To my great joy, I received all kinds of gifts from the airlines. Of most value to me, were the printed timetables with their wonderful route maps and schedules. Some airlines, (Ozark comes to mind) even had me on their timetable mailing list. Every 6 to 8 weeks, a new timetable would arrive automatically.
Airlines like American and Pan Am, featured aircraft seating charts in their timetables. You could glean all kinds of information about an airline’s operations from a flight schedule.
To this day, I love sitting down and studying those flight schedules and route maps, especially the ones that were in effect on the day of my first flight, in April of 1982. They provide a detailed look at the schedules and routes of that time, which can be fun when researching all the different possibilities of airlines, routes and aircraft that I could have flown that day – not that I would change anything about my first flight experience, of course! It’s a fun exercise nonetheless.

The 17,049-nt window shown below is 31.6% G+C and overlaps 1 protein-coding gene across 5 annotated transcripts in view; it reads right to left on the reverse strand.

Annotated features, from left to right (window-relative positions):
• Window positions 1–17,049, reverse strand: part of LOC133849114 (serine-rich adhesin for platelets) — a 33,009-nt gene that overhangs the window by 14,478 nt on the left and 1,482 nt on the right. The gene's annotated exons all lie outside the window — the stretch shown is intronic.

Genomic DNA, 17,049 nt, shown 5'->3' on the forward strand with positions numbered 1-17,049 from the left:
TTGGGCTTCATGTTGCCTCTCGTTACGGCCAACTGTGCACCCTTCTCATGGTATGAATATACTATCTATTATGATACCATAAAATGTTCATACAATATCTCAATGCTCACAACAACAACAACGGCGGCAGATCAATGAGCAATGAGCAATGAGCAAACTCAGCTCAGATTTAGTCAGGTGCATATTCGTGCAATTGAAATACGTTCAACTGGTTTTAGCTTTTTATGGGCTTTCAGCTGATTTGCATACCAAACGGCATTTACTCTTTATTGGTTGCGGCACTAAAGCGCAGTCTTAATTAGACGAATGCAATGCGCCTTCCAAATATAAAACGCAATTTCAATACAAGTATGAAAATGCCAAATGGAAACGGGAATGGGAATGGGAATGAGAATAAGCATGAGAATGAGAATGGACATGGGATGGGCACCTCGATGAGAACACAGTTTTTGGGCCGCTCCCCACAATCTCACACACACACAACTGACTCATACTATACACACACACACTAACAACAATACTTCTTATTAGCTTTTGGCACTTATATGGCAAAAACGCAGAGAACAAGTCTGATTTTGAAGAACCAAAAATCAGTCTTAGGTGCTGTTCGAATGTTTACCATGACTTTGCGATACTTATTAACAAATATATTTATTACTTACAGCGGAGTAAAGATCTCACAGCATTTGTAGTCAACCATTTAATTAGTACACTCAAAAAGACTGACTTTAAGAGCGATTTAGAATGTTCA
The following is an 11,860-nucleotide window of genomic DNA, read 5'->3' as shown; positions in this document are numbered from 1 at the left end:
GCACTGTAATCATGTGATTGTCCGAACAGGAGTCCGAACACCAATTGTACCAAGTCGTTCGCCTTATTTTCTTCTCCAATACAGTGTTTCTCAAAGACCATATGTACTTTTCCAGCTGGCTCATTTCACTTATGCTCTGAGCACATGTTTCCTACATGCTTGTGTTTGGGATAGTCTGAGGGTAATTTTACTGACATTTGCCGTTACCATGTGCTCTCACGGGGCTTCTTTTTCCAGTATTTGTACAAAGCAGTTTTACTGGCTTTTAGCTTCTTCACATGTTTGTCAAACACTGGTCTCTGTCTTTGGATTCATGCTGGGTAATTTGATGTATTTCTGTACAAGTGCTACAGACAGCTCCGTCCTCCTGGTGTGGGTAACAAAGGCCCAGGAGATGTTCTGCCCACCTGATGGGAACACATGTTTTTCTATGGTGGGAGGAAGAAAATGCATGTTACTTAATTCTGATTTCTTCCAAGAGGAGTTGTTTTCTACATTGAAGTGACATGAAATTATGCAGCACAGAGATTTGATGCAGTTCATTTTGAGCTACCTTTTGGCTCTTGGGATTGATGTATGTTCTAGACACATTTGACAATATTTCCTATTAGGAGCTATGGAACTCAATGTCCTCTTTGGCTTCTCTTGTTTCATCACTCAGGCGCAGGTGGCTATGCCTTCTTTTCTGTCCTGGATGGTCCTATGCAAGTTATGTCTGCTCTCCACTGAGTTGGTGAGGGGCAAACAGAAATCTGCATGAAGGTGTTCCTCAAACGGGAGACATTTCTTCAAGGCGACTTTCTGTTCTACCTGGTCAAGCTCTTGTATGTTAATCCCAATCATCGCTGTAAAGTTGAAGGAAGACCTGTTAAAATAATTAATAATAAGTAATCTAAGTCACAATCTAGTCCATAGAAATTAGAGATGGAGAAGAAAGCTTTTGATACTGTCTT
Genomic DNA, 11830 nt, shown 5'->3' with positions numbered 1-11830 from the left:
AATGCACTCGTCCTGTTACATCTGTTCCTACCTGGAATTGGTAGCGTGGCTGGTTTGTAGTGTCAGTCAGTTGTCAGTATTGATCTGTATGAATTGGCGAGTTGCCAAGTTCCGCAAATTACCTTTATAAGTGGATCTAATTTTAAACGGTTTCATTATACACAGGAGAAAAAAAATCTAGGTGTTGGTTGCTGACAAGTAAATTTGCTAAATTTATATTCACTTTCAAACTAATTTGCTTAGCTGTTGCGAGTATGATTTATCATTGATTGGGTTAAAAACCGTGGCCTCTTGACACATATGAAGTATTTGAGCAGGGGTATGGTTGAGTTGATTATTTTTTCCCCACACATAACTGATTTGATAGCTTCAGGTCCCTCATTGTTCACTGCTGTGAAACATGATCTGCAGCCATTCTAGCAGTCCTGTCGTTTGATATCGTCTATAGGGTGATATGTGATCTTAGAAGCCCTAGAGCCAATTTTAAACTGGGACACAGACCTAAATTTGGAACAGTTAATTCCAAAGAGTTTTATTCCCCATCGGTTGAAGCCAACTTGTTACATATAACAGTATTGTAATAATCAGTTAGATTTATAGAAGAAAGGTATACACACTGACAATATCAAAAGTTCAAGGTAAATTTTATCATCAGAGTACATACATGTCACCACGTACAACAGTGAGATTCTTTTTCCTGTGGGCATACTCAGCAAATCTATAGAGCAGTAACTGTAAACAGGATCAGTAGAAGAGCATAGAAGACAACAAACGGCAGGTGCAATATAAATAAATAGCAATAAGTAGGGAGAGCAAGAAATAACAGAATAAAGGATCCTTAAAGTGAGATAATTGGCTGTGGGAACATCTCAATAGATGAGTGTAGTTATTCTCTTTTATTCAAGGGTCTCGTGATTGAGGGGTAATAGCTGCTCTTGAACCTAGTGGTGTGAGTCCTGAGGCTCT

The flashy sales brochures were another favorite of mine as they were filled with promotional photos – everything from the fleet and aircraft cabin interiors, to the on-board service offered, and uniformed employees in random poses. Some of the glossy brochures I treasure most, came from Republic, American Trans Air, Jet America and Lufthansa.
From 1982 to 1986, I would amass quite a collection of airline treasures. For me, anything with an airline logo on it was something to be collected and cherished. Other common items airlines would send me, were logo stickers and pins, postcards depicting a flagship aircraft in the fleet, annual financial reports (which today offer some fascinating reading into the early post-deregulation days), and of course, logo playing cards.